Some of the laws have already been mentioned. Of greater importance in their effect upon agriculture were the laws aiming to prevent the alienation of landed property. The ancestral field was sacred (cf. I Kings xxi. 3). This provision explains the law of Lev. xxv. 25, according to which, if an impoverished Israelite had to sell his field, his kinsman had the first right of purchase (cf. Jer. xxxii. 6-12). The law also gave the original owner a perpetual right of redemption, and restored the field to him in the year of jubilee without compensation to the purchaser; a city house could be redeemed only within a year, and did not return in the year of jubilee (Lev. xxv. 27-34). The underlying thought here is that the land is not the private property of the Israelites, but belongs to God, and the Israelites have only the right of use. It may be questioned how far such laws were carried out; they are closely connected with the year of jubilee (see below). The same desire to preserve family possessions shows itself in the law of inheritance. In ancient time daughters did not inherit; if there were no sons, property passed to the nearest relative of the father, with the obligation to marry the widow (cf. the Book of Ruth). The Priest Code allows daughters to inherit when there are no sons, but they must marry within the family or, at least, within the tribe of the father (Num. xxxvi.). Still more important in its effect upon agriculture was the development of the Sabbath idea. It was an old custom and a law of the Book of the Covenant that every field should lie fallow one year in seven (Ex. xxiii. 10-11). The custom fell into disuse and Deuteronomy knows nothing of it. But the Priest Code revived it, imposed it upon the entire land at the same year (cf. Josephus, Ant., XII. ix. 5), and added the theoretic and impracticable yeas of jubilee (see Sabbatical Year and Year of Jubilee). Lastly, laws arising from ideas of ceremonial impurity must be mentioned, such as the prohibition of sowing unclean seed (Lev. xi. 37-38), of plowing with an ox and an ass together, and of sowing different kinds of seed in one field (Lev. xix. 19; Deut. xxii. 9-10). Of the age of these customs nothing is known. The Mishnah developed and added to these laws with great detail.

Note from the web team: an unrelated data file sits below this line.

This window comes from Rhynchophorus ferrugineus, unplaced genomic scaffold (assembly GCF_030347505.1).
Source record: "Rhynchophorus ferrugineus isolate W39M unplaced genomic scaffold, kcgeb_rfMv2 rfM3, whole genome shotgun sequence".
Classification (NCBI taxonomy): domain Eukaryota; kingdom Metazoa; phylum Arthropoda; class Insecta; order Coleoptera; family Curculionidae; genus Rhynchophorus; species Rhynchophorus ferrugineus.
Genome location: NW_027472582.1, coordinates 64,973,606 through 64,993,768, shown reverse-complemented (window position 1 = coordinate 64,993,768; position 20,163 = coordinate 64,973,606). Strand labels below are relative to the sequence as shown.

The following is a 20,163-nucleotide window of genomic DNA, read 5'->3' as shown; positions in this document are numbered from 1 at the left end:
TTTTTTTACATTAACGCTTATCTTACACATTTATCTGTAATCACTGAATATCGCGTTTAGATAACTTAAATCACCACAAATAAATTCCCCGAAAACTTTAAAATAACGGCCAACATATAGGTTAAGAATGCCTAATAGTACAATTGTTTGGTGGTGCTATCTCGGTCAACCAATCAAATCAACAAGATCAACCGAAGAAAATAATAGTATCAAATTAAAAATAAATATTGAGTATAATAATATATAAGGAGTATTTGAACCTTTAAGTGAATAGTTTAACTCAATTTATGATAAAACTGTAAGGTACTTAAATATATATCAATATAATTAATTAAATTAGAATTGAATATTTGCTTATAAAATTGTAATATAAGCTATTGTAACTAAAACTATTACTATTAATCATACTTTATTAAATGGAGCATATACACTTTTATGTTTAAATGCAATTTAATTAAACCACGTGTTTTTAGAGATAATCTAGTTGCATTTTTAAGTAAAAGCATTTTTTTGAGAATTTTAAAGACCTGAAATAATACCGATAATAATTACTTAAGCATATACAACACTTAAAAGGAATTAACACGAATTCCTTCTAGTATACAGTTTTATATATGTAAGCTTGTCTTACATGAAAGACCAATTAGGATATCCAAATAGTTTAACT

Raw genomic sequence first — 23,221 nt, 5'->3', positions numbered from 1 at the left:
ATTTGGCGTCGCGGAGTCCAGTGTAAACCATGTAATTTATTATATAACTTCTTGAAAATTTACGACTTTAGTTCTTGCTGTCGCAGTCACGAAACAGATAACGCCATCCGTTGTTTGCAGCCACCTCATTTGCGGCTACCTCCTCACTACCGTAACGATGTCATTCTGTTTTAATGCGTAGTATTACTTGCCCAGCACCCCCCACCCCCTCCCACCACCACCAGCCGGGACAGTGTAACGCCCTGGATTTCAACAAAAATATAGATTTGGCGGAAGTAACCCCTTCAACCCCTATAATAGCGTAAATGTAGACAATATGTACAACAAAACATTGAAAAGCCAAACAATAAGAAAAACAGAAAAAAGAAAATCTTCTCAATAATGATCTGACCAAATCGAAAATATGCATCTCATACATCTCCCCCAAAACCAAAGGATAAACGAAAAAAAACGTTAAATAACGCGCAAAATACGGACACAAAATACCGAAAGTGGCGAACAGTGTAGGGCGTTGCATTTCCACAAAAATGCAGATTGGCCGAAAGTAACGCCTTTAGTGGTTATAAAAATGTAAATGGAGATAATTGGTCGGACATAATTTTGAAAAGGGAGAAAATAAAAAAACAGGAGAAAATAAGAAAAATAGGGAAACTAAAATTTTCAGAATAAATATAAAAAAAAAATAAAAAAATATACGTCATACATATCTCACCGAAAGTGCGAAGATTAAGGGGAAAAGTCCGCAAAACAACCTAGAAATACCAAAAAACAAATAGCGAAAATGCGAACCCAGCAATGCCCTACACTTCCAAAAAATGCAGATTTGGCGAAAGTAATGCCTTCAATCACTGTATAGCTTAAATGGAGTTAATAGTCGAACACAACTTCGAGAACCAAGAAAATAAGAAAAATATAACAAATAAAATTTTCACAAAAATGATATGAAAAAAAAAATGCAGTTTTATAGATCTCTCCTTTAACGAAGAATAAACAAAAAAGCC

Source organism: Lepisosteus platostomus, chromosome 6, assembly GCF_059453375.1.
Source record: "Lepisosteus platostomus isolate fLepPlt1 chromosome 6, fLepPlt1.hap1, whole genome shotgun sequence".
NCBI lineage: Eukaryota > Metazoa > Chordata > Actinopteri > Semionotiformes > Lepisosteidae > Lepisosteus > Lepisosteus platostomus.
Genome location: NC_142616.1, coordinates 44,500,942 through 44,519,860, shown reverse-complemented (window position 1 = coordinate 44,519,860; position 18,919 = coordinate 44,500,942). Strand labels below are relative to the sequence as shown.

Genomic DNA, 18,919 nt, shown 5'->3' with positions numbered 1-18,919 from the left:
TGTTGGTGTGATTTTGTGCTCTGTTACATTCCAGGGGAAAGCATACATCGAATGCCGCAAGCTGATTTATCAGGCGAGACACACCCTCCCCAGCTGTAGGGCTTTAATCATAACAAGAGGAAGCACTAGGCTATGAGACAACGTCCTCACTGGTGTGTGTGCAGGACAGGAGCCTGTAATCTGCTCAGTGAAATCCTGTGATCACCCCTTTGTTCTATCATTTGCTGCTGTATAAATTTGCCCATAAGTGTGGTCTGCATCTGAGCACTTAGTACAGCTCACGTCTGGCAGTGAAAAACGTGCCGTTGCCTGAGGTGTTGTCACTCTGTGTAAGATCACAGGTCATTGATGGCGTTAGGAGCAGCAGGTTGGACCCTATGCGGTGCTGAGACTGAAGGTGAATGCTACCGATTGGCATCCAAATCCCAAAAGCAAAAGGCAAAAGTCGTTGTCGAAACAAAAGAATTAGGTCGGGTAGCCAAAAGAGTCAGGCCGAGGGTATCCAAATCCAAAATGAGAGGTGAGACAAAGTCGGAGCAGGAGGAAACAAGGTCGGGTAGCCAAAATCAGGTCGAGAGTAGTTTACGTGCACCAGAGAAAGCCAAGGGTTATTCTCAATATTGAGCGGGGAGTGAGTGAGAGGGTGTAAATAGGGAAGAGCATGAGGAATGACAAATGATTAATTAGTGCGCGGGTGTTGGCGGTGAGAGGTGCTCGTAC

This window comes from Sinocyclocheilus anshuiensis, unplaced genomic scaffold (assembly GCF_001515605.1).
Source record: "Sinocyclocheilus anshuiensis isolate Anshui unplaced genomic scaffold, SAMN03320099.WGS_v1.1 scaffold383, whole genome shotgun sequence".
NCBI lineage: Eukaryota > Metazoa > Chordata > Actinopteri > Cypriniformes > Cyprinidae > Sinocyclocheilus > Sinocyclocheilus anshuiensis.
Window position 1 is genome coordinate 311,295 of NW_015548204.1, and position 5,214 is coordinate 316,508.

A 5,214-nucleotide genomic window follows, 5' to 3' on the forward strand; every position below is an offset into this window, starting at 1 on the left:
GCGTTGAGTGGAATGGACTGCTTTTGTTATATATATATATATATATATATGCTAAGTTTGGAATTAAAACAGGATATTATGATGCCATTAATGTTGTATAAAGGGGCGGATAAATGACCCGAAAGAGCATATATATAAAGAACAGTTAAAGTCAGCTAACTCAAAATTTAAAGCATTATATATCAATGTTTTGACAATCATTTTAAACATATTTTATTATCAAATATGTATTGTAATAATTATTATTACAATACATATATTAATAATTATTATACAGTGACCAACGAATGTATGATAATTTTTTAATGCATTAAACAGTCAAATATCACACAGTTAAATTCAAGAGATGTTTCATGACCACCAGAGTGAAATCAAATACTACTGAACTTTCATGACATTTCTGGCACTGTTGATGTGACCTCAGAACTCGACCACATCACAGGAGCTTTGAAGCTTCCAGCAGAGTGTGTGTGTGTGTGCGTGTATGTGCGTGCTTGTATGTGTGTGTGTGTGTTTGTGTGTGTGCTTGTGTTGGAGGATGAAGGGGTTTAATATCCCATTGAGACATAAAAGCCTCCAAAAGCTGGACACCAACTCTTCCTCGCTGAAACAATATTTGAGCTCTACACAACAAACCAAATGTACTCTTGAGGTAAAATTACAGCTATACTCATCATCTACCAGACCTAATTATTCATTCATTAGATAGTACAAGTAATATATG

I. Benzinger.

Bibliography: J. L. Saalschütz, Das mosäische Recht, Berlin, 1853; E. Robinson, Physical Geography of the Holy Land, Boston, 1865; J. G. Wetzstein, in F. Delitzsch, Commentar zu Jesaia, pp. 399-599, 705-713, 2d ed., Leipsic, 1869 (treats of winnowing; neither in last ed. nor in Eng. transl.); idem, Die syrische Dreschtafel, in Zeitschrift für Ethnologie, v. (1873) 270-302; F. Hamilton, La Botanique de la Bible, Nice, 1871; H. B. Tristram, Natural History of the Bible, London, 1873; idem, The Fauna and Flora of Palestine, in Survey of Western Palestine, ib. 1884 (authoritative); J. Smith, Bible Plants, their History and Identification, ib. 1878; C. J. van Klinggräff, Palästina und seine Vegetation, in Oesterreichische botanische Zeitschrift, xxx., Vienna, 1880; W. M. Thomson, The Land and the Book, 2 vols., New York, 1880-82; I. Löw, Aramäische Pflanzennamen, Leipsic, 1881; E. Boissier, Flora orientalis, Geneva, 1884; J. H. Balfour. The Plants of the Bible, London, 1885; G. Anderlind, Ackerbau und Tiersucht 95 in Syrien, insbesondere in Palästina, in ZDPV, ix. (1886) 1-73; S. Schumacher, Der arabische Pflug, ib. iv. (1881) 70-84, ix. (1886) 1-73, xii. (1889) 157-166; A. E. Knight, Gleanings from Bible Lands . . . Occupations of their Inhabitants, London, 1891; V. Hehn, Kulturpflanzen und Haustiere, Berlin, 1894; H. Vogelstein, Die Landwirtschaft in Palästina zur Zeit der Mischna, ib. 1894; H. C. Trumbull, Studies in Oriental Social Life, Philadelphia, 1894; DB, i. 48-51; EB, i. 76-89; JE, i. 262-270; E. Day, Social Life of the Hebrews, New York, 1901 (a useful book, based largely on a study of the book of Judges). Consult also the works on antiquities and archeology by De Wette-Räbiger, Leipsic, 1864; H. Ewald, Göttingen, 1866, Eng. transl., London, 1876; C. F. Kell, Frankfort, 1875; Schegg-Wirthmüller, Freiburg, 1887; I. Benzinger, ib. 1894; W. Nowack, ib. 1894; and PEF, Quarterly Reports, particularly the earlier numbers.